We watch them go from tentative toddlers to brave explorers. As years pass, parents witness their children defiantly wandering about town with their friends and eventually confidently seeking their life's path in the world.
In their riotous departure, grown children vacate their bedrooms, abandon family rooms and leave the front porches to seek their fame and fortune.
No longer are their books spilled on the kitchen table or their clothes carelessly strewn across the bedroom floor. Parents no longer provide taxi service to a car filled with their boisterous friends, no longer hear music thundering from their rooms and no longer wait for the sound of a key turning in the door before allowing themselves to fall asleep.
Nearly 80 million baby boomers are entering their "empty nest" years. They are ready to enjoy their newfound freedom and treat themselves to long-delayed luxuries. The once-scarce resources of time and money ease a bit, allowing desired transformations to their lifestyle and home.
Same home, new look
As children leave home, many parents redefine their priorities. In the process, they rethink their home plans.
"Empty nesters enjoy entertaining at home and are beautifying their surroundings more than ever before," said Jackie Hirschhaut, vice president of the American Furniture Manufacturers Assn.
While 25 percent of empty nesters buy new homes Â either larger, smaller or a vacation getaway Â most stay put. One out of four empty nesters renovate their current homes, including upgrades to furniture considered too impractical while the children were growing up.
Many decide to remodel entire rooms. Basements become workshops. The spare room becomes an office or a sewing or hobby room. The second bath becomes a tastefully decorated guest bath.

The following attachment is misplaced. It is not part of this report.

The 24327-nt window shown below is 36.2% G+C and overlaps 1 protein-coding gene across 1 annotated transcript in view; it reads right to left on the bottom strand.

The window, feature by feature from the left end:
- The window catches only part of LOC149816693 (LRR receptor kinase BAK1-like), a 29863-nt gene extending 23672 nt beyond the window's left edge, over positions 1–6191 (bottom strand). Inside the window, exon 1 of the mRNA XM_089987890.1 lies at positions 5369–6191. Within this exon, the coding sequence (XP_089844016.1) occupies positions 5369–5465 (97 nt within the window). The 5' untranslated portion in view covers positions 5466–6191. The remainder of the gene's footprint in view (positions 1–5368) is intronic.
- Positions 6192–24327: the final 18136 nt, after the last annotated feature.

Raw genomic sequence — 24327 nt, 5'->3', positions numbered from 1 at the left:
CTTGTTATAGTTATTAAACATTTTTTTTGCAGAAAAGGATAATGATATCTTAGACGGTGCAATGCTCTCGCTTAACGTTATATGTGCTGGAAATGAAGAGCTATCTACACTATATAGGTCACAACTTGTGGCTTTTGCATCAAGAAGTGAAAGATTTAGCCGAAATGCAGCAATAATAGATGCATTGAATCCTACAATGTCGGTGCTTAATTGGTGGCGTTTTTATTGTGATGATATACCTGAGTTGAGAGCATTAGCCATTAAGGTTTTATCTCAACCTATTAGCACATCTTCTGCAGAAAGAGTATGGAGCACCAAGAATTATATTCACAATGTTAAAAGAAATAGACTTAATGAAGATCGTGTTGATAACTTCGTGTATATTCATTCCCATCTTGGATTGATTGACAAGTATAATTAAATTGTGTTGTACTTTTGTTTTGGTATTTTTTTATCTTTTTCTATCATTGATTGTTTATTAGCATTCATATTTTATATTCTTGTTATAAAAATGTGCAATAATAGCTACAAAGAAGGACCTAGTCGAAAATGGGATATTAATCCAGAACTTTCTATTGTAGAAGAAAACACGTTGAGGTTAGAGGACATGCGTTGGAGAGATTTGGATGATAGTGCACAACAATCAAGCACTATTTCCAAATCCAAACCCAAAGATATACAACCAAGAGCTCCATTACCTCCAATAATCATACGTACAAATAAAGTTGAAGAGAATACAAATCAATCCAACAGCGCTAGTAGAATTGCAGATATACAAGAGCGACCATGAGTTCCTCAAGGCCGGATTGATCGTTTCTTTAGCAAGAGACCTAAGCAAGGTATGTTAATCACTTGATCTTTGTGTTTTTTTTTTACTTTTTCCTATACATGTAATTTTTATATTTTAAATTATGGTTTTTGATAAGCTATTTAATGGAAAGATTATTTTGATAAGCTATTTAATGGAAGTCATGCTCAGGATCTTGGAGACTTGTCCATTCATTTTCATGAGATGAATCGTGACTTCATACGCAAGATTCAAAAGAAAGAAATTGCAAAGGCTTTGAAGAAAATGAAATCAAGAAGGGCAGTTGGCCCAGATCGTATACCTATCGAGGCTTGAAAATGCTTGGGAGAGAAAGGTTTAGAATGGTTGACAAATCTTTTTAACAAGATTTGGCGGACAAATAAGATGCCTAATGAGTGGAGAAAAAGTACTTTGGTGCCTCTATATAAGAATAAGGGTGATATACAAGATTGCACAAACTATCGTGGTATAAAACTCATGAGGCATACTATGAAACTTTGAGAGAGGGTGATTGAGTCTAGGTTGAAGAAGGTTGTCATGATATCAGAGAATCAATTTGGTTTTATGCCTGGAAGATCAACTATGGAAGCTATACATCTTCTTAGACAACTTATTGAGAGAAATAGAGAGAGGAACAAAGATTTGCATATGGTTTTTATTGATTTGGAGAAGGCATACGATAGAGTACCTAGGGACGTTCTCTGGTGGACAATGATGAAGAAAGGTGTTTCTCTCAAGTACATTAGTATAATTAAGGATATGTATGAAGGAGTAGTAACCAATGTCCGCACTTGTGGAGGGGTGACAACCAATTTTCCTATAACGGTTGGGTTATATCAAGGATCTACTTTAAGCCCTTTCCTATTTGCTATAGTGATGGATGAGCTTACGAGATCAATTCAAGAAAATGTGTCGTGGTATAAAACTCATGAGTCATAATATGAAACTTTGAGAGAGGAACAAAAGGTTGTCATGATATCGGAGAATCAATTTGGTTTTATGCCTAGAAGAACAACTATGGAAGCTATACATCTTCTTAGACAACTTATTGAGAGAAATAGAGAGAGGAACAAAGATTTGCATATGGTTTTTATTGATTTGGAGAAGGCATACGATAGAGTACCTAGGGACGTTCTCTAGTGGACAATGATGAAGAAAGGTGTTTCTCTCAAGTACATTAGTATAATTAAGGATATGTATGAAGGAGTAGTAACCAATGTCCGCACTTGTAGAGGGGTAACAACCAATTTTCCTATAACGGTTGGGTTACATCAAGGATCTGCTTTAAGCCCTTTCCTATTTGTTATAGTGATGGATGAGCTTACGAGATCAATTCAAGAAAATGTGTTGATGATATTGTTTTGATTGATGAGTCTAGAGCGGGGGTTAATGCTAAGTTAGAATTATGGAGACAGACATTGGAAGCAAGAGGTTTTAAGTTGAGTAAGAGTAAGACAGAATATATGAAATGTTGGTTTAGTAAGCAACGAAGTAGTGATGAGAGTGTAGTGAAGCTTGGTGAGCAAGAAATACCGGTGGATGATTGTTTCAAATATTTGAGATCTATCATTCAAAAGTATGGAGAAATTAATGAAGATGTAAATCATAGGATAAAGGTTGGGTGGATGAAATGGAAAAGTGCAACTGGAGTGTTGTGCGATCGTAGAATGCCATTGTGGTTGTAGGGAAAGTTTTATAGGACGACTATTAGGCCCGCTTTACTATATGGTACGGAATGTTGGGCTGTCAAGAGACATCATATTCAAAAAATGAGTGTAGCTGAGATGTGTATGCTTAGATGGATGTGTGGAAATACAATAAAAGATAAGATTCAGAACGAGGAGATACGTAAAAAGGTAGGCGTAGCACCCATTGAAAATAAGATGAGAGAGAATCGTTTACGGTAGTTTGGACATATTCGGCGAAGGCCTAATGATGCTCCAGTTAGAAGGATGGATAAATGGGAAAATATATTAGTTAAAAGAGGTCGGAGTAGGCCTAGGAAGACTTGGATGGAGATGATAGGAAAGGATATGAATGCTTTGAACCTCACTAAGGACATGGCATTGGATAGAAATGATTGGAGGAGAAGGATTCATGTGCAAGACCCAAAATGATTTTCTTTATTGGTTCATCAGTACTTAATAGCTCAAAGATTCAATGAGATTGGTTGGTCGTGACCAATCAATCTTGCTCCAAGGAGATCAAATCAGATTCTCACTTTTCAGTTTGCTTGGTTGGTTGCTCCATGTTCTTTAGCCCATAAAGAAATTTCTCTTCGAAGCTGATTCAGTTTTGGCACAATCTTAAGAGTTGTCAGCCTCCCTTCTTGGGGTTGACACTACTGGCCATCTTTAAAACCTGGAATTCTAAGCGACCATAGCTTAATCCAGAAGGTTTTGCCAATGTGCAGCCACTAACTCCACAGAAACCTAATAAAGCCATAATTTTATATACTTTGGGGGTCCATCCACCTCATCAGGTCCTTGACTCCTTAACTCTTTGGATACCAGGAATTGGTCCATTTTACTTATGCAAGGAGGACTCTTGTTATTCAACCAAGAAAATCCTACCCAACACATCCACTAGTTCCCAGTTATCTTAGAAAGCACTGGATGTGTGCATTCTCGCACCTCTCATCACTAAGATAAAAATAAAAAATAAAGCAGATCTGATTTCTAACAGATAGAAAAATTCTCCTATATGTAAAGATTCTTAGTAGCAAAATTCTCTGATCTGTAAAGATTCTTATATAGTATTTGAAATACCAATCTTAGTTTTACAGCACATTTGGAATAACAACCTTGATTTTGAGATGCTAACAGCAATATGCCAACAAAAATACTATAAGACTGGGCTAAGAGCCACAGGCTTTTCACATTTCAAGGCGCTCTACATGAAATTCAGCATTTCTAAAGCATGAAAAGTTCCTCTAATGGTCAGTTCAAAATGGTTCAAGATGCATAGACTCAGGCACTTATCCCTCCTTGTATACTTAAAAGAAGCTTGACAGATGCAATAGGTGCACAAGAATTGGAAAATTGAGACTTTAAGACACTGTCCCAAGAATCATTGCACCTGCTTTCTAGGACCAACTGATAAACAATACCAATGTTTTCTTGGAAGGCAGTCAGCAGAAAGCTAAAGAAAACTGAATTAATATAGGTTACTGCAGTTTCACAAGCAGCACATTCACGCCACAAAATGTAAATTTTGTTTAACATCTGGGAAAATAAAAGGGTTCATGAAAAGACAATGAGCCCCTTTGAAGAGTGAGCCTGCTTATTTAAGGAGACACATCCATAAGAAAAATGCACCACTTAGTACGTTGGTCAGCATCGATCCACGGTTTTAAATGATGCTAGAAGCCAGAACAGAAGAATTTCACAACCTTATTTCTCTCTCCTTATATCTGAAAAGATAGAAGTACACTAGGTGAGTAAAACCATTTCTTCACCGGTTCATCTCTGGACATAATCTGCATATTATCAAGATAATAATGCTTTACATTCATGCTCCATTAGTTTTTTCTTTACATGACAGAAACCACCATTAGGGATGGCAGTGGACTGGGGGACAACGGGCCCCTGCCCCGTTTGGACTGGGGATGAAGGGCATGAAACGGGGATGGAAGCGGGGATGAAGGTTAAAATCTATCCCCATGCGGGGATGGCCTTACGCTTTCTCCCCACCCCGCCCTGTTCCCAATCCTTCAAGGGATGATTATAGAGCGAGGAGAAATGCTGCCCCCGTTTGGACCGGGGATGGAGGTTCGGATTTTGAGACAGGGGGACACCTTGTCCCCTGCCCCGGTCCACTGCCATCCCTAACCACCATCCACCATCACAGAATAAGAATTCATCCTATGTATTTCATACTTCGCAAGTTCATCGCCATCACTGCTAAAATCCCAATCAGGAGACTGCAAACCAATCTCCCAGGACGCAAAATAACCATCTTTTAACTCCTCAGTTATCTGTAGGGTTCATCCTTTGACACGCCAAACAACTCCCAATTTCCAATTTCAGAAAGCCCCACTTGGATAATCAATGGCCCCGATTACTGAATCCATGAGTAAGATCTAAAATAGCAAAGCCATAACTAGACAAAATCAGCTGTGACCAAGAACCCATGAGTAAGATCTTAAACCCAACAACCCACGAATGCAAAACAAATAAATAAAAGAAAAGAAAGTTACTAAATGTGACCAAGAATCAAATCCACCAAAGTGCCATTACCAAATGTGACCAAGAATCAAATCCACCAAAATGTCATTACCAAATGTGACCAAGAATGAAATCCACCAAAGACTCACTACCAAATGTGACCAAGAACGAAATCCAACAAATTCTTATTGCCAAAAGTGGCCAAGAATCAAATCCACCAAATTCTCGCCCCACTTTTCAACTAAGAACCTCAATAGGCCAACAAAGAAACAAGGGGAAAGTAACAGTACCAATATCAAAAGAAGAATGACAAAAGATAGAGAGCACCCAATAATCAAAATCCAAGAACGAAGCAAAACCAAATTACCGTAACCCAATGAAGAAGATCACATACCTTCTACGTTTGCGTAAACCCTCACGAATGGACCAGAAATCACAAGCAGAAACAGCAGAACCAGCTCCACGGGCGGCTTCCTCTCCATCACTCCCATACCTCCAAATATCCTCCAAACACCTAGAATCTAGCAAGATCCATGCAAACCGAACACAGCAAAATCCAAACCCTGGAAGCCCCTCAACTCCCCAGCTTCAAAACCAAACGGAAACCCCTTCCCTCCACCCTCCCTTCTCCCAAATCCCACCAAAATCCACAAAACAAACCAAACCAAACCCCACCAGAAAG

When it comes to renovation, new living room furniture is first on the list, followed by a makeover of Junior's old room, which is likely to become a guest room.
Last summer the furniture association asked more than 1,000 empty nesters: "What would you do with an extra room in your house?" The top five transformations:
l library or reading room.
l hobby studio.
l guest room.
l home theater.
l home office.
In addition, empty nesters identified the sunroom and recreational room as highly desired.
However, even though the rock star posters and pop art come off the wall of a grown child's now-empty room, parents don't say goodbye to their children altogether.
"Oftentimes, parents will accessorize renovated rooms with family mementos, photos, diplomas or other sentimental treasures," Hirschhaut said.
From spare to spectacular
To refeather an empty nest, consider these tips when converting that spare room:
l Guest rooms offer great ways to express personal style; have fun decorating in a new style or color. Add a sleeper sofa or futon to increase the room's flexibility. Remember, guests should be comfortable when they visit. Include a seating bench or chair, a small dresser or armoire, a mirror, a table lamp and clock.
l Library or reading rooms should be cozy and relaxing. Have plenty of comfortable chairs, pillows, bookshelves, end tables and a coffee table. Reading lamps, mood lighting, plants and other decorative accessories add to the room's charm.
l Hobby rooms will vary depending on function. Most likely, it will include a well-lit work space and storage areas that keep supplies neatly tucked away yet handy. If the room is to be used as a game room, be sure to have plenty of chairs for the "players" and a large playing table. Adding a stereo, radio or television is also a great idea.
l Home offices, ideally, are out of earshot of noise. Of course, with an empty nest, noise is not nearly the problem it used to be. The home office can be outfitted with a simple workstation that is nothing more than a desktop or it may feature an elaborate, elegant desk with matching desk sets. File cabinets, a phone and a computer round out the space. Splurge on an ergonomic chair for comfort.
Lastly, enjoy your empty nest with all its freedoms and extra space after your children leave home. Besides, it may not be too long before it's filled again Â with the grandchildren.
Â Carol Boncella is education coordinator at Lawrence Memorial Hospital and home and garden writer for the Journal-World.